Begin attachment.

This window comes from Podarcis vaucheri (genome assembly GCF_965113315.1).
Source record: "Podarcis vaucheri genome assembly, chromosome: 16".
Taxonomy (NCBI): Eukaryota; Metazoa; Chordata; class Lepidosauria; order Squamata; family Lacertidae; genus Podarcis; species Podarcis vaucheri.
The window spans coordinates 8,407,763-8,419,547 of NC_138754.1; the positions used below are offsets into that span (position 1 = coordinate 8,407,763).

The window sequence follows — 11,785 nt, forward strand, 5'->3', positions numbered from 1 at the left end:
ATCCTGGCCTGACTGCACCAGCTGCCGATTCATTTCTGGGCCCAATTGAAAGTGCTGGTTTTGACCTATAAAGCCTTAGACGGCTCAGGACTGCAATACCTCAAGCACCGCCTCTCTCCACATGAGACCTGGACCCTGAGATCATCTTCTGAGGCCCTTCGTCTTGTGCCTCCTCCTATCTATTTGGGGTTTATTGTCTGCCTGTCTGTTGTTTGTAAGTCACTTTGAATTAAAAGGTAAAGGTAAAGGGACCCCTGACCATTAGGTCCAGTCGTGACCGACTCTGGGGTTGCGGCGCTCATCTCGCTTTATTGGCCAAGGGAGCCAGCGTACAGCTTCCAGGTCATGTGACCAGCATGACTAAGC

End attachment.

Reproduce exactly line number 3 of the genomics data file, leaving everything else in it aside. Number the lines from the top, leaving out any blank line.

Taxonomy (NCBI): Eukaryota; Metazoa; Chordata; class Lepidosauria; order Squamata; family Lacertidae; genus Podarcis; species Podarcis vaucheri.